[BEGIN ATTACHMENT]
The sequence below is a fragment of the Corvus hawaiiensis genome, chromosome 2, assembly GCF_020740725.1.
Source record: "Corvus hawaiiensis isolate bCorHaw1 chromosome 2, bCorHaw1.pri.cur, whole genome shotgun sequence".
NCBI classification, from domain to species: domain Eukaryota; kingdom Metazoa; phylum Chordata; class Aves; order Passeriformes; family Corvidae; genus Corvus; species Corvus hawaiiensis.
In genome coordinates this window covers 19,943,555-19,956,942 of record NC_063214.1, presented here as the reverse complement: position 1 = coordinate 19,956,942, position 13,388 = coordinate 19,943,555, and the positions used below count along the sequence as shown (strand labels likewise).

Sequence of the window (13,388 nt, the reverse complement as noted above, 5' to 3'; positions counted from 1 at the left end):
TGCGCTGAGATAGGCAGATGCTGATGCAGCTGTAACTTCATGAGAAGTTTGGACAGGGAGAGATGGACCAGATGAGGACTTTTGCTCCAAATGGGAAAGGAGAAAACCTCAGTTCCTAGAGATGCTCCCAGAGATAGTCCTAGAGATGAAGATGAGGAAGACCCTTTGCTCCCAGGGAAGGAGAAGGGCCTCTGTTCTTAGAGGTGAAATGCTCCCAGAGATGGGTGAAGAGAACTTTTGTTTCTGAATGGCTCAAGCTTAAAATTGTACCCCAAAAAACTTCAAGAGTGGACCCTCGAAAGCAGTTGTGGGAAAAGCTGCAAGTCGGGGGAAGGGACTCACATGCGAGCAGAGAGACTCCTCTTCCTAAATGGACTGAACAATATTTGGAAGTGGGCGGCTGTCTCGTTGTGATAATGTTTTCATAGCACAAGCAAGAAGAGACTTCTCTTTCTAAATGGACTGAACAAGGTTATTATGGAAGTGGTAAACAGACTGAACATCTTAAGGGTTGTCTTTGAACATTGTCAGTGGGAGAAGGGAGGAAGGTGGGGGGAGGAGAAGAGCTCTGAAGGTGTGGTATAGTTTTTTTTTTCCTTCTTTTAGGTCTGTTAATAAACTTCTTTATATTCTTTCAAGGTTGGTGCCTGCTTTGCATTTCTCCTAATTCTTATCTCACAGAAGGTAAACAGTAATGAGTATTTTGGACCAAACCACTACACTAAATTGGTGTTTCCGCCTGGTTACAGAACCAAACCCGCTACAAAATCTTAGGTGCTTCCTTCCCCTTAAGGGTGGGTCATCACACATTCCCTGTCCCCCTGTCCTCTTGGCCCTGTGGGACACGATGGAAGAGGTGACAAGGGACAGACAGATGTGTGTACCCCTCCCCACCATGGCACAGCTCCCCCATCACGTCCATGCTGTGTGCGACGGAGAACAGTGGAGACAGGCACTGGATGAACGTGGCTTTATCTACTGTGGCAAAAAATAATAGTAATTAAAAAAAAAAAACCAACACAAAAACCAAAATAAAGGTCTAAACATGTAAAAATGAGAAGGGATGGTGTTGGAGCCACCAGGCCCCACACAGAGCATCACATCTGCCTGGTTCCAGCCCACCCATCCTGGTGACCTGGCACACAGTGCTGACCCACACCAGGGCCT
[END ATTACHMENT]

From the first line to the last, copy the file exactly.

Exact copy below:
The sequence below is a fragment of the Corvus hawaiiensis genome, chromosome 2, assembly GCF_020740725.1.
Source record: "Corvus hawaiiensis isolate bCorHaw1 chromosome 2, bCorHaw1.pri.cur, whole genome shotgun sequence".
NCBI classification, from domain to species: domain Eukaryota; kingdom Metazoa; phylum Chordata; class Aves; order Passeriformes; family Corvidae; genus Corvus; species Corvus hawaiiensis.
In genome coordinates this window covers 19,943,555-19,956,942 of record NC_063214.1, presented here as the reverse complement: position 1 = coordinate 19,956,942, position 13,388 = coordinate 19,943,555, and the positions used below count along the sequence as shown (strand labels likewise).

Sequence of the window (13,388 nt, the reverse complement as noted above, 5' to 3'; positions counted from 1 at the left end):
TGCGCTGAGATAGGCAGATGCTGATGCAGCTGTAACTTCATGAGAAGTTTGGACAGGGAGAGATGGACCAGATGAGGACTTTTGCTCCAAATGGGAAAGGAGAAAACCTCAGTTCCTAGAGATGCTCCCAGAGATAGTCCTAGAGATGAAGATGAGGAAGACCCTTTGCTCCCAGGGAAGGAGAAGGGCCTCTGTTCTTAGAGGTGAAATGCTCCCAGAGATGGGTGAAGAGAACTTTTGTTTCTGAATGGCTCAAGCTTAAAATTGTACCCCAAAAAACTTCAAGAGTGGACCCTCGAAAGCAGTTGTGGGAAAAGCTGCAAGTCGGGGGAAGGGACTCACATGCGAGCAGAGAGACTCCTCTTCCTAAATGGACTGAACAATATTTGGAAGTGGGCGGCTGTCTCGTTGTGATAATGTTTTCATAGCACAAGCAAGAAGAGACTTCTCTTTCTAAATGGACTGAACAAGGTTATTATGGAAGTGGTAAACAGACTGAACATCTTAAGGGTTGTCTTTGAACATTGTCAGTGGGAGAAGGGAGGAAGGTGGGGGGAGGAGAAGAGCTCTGAAGGTGTGGTATAGTTTTTTTTTTCCTTCTTTTAGGTCTGTTAATAAACTTCTTTATATTCTTTCAAGGTTGGTGCCTGCTTTGCATTTCTCCTAATTCTTATCTCACAGAAGGTAAACAGTAATGAGTATTTTGGACCAAACCACTACACTAAATTGGTGTTTCCGCCTGGTTACAGAACCAAACCCGCTACAAAATCTTAGGTGCTTCCTTCCCCTTAAGGGTGGGTCATCACACATTCCCTGTCCCCCTGTCCTCTTGGCCCTGTGGGACACGATGGAAGAGGTGACAAGGGACAGACAGATGTGTGTACCCCTCCCCACCATGGCACAGCTCCCCCATCACGTCCATGCTGTGTGCGACGGAGAACAGTGGAGACAGGCACTGGATGAACGTGGCTTTATCTACTGTGGCAAAAAATAATAGTAATTAAAAAAAAAAAACCAACACAAAAACCAAAATAAAGGTCTAAACATGTAAAAATGAGAAGGGATGGTGTTGGAGCCACCAGGCCCCACACAGAGCATCACATCTGCCTGGTTCCAGCCCACCCATCCTGGTGACCTGGCACACAGTGCTGACCCACACCAGGGCCT